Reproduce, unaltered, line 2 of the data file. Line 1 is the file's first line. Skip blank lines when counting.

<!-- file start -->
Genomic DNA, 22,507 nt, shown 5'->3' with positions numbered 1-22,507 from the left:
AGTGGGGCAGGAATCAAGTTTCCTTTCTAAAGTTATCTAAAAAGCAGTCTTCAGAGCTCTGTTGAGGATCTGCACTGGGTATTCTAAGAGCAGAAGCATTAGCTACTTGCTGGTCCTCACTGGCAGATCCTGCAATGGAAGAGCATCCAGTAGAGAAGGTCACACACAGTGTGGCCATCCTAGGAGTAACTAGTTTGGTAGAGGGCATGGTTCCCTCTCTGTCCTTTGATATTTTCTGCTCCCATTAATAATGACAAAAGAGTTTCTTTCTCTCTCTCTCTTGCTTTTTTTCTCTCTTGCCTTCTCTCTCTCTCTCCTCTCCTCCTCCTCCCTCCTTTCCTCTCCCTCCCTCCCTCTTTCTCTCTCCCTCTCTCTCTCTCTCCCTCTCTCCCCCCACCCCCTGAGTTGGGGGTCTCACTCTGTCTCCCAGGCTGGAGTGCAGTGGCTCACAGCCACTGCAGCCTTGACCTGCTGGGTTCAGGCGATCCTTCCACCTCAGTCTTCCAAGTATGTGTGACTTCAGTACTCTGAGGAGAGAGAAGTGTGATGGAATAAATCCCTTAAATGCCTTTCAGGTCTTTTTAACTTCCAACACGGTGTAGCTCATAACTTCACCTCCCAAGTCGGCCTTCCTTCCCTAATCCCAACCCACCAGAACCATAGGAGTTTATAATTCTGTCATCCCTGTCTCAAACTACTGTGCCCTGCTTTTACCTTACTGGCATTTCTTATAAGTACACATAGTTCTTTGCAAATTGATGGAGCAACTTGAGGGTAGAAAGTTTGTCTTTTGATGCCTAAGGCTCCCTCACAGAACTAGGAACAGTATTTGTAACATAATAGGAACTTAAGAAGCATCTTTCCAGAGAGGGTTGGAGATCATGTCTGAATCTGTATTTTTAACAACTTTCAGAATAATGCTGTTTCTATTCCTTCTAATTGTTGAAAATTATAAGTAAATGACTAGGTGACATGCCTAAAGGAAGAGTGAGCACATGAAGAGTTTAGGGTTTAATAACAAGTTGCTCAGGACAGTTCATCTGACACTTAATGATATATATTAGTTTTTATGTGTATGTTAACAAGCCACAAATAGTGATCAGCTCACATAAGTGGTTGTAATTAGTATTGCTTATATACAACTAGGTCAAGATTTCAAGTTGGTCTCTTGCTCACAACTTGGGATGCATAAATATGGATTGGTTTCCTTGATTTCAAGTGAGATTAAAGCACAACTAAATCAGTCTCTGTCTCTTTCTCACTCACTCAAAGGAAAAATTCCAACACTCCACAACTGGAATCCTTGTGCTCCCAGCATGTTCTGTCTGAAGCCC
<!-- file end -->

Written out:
AGTGGGGCAGGAATCAAGTTTCCTTTCTAAAGTTATCTAAAAAGCAGTCTTCAGAGCTCTGTTGAGGATCTGCACTGGGTATTCTAAGAGCAGAAGCATTAGCTACTTGCTGGTCCTCACTGGCAGATCCTGCAATGGAAGAGCATCCAGTAGAGAAGGTCACACACAGTGTGGCCATCCTAGGAGTAACTAGTTTGGTAGAGGGCATGGTTCCCTCTCTGTCCTTTGATATTTTCTGCTCCCATTAATAATGACAAAAGAGTTTCTTTCTCTCTCTCTCTTGCTTTTTTTCTCTCTTGCCTTCTCTCTCTCTCTCCTCTCCTCCTCCTCCCTCCTTTCCTCTCCCTCCCTCCCTCTTTCTCTCTCCCTCTCTCTCTCTCTCCCTCTCTCCCCCCACCCCCTGAGTTGGGGGTCTCACTCTGTCTCCCAGGCTGGAGTGCAGTGGCTCACAGCCACTGCAGCCTTGACCTGCTGGGTTCAGGCGATCCTTCCACCTCAGTCTTCCAAGTATGTGTGACTTCAGTACTCTGAGGAGAGAGAAGTGTGATGGAATAAATCCCTTAAATGCCTTTCAGGTCTTTTTAACTTCCAACACGGTGTAGCTCATAACTTCACCTCCCAAGTCGGCCTTCCTTCCCTAATCCCAACCCACCAGAACCATAGGAGTTTATAATTCTGTCATCCCTGTCTCAAACTACTGTGCCCTGCTTTTACCTTACTGGCATTTCTTATAAGTACACATAGTTCTTTGCAAATTGATGGAGCAACTTGAGGGTAGAAAGTTTGTCTTTTGATGCCTAAGGCTCCCTCACAGAACTAGGAACAGTATTTGTAACATAATAGGAACTTAAGAAGCATCTTTCCAGAGAGGGTTGGAGATCATGTCTGAATCTGTATTTTTAACAACTTTCAGAATAATGCTGTTTCTATTCCTTCTAATTGTTGAAAATTATAAGTAAATGACTAGGTGACATGCCTAAAGGAAGAGTGAGCACATGAAGAGTTTAGGGTTTAATAACAAGTTGCTCAGGACAGTTCATCTGACACTTAATGATATATATTAGTTTTTATGTGTATGTTAACAAGCCACAAATAGTGATCAGCTCACATAAGTGGTTGTAATTAGTATTGCTTATATACAACTAGGTCAAGATTTCAAGTTGGTCTCTTGCTCACAACTTGGGATGCATAAATATGGATTGGTTTCCTTGATTTCAAGTGAGATTAAAGCACAACTAAATCAGTCTCTGTCTCTTTCTCACTCACTCAAAGGAAAAATTCCAACACTCCACAACTGGAATCCTTGTGCTCCCAGCATGTTCTGTCTGAAGCCC